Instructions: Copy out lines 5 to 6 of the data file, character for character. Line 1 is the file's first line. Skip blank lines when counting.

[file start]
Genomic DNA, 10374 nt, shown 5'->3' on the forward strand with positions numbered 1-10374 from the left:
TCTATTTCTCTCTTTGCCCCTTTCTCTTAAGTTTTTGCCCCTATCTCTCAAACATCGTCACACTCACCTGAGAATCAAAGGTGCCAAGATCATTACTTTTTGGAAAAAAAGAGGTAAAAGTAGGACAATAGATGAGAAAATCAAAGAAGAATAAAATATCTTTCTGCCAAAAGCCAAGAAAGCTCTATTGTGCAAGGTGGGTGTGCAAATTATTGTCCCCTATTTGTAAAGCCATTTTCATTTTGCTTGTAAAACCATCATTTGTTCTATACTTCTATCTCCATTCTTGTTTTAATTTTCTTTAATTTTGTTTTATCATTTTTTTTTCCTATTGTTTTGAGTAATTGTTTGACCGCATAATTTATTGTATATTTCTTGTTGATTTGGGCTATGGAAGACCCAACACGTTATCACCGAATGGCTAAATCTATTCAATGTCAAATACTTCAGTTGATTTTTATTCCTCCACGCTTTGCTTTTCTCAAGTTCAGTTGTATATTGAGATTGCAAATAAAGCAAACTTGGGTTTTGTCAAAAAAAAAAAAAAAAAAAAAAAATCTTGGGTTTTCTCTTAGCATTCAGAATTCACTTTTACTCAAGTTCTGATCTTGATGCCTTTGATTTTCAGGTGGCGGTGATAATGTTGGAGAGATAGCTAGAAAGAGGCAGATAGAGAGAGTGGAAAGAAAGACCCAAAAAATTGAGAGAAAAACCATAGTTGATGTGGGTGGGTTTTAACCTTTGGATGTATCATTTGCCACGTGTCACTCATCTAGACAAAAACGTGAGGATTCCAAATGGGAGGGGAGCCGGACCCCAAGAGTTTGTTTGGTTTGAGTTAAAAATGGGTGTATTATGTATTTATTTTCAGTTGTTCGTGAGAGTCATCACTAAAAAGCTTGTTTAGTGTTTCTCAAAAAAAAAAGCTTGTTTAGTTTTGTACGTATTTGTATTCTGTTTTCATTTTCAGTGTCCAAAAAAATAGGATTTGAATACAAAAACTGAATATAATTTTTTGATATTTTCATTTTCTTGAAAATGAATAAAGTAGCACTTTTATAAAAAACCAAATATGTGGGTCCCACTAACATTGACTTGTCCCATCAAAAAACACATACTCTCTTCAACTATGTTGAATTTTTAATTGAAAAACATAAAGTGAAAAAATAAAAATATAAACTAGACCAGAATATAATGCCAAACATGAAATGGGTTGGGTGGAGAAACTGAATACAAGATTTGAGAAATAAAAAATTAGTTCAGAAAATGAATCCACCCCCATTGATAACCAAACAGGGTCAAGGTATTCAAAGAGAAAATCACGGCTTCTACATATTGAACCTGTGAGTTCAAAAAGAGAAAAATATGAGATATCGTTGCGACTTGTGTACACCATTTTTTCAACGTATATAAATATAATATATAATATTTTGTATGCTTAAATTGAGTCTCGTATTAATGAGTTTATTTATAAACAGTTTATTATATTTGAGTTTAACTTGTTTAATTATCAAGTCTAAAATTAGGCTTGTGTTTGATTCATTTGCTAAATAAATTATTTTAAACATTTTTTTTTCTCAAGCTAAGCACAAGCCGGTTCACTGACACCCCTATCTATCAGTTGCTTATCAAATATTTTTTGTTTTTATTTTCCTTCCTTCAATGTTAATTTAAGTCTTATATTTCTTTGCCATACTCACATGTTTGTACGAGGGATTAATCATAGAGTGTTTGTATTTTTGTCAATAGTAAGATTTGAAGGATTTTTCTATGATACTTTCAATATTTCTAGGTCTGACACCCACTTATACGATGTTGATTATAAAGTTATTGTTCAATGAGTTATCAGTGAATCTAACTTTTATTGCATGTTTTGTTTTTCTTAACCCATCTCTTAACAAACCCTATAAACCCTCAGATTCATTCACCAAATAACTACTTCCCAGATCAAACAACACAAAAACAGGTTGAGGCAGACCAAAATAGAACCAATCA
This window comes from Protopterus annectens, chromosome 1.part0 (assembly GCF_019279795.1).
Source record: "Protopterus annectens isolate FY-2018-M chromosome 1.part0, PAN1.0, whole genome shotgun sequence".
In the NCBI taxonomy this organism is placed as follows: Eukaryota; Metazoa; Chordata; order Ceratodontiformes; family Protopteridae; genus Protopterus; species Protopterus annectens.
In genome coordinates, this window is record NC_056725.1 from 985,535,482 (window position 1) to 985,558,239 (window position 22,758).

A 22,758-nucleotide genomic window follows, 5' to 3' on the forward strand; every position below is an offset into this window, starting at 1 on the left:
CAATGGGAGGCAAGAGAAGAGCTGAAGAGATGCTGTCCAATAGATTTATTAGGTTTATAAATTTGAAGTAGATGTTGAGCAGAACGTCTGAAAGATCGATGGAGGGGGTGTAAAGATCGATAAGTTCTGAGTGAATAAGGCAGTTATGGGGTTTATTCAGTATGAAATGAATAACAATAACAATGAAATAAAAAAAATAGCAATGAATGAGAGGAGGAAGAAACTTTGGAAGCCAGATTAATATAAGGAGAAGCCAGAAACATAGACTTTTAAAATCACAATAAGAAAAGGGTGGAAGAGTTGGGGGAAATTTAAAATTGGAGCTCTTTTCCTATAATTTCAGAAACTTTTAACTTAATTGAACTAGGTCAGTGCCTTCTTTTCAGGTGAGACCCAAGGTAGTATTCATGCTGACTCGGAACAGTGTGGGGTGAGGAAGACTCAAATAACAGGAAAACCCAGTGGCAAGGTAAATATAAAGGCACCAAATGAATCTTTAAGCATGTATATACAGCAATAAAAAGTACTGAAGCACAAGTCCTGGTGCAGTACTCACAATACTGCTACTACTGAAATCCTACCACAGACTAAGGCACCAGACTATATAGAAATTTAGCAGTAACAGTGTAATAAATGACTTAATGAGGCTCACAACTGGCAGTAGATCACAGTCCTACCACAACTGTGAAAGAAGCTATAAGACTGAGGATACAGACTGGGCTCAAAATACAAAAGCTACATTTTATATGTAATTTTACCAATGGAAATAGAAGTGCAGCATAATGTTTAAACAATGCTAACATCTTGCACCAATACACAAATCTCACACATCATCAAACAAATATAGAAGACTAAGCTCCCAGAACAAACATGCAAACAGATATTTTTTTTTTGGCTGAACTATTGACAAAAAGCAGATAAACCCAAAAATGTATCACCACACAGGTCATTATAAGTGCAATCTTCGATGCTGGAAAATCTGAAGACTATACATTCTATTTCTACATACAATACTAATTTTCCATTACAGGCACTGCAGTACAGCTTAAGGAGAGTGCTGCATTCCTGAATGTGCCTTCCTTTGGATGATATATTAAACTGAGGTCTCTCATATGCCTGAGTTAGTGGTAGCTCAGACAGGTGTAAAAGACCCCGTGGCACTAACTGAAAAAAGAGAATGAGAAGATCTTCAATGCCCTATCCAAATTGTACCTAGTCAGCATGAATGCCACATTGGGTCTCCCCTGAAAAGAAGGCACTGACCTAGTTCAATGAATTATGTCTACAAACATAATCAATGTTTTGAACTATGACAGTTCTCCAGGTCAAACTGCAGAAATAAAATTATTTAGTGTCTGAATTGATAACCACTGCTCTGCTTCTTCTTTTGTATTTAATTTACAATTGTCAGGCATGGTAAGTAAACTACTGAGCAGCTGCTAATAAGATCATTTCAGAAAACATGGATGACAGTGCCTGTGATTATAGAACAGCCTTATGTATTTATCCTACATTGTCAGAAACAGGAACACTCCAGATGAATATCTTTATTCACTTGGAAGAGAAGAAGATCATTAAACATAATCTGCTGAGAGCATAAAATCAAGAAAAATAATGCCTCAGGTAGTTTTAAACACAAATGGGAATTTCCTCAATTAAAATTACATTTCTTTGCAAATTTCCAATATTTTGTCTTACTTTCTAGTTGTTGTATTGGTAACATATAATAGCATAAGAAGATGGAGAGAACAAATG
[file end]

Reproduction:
In the NCBI taxonomy this organism is placed as follows: Eukaryota; Metazoa; Chordata; order Ceratodontiformes; family Protopteridae; genus Protopterus; species Protopterus annectens.
In genome coordinates, this window is record NC_056725.1 from 985,535,482 (window position 1) to 985,558,239 (window position 22,758).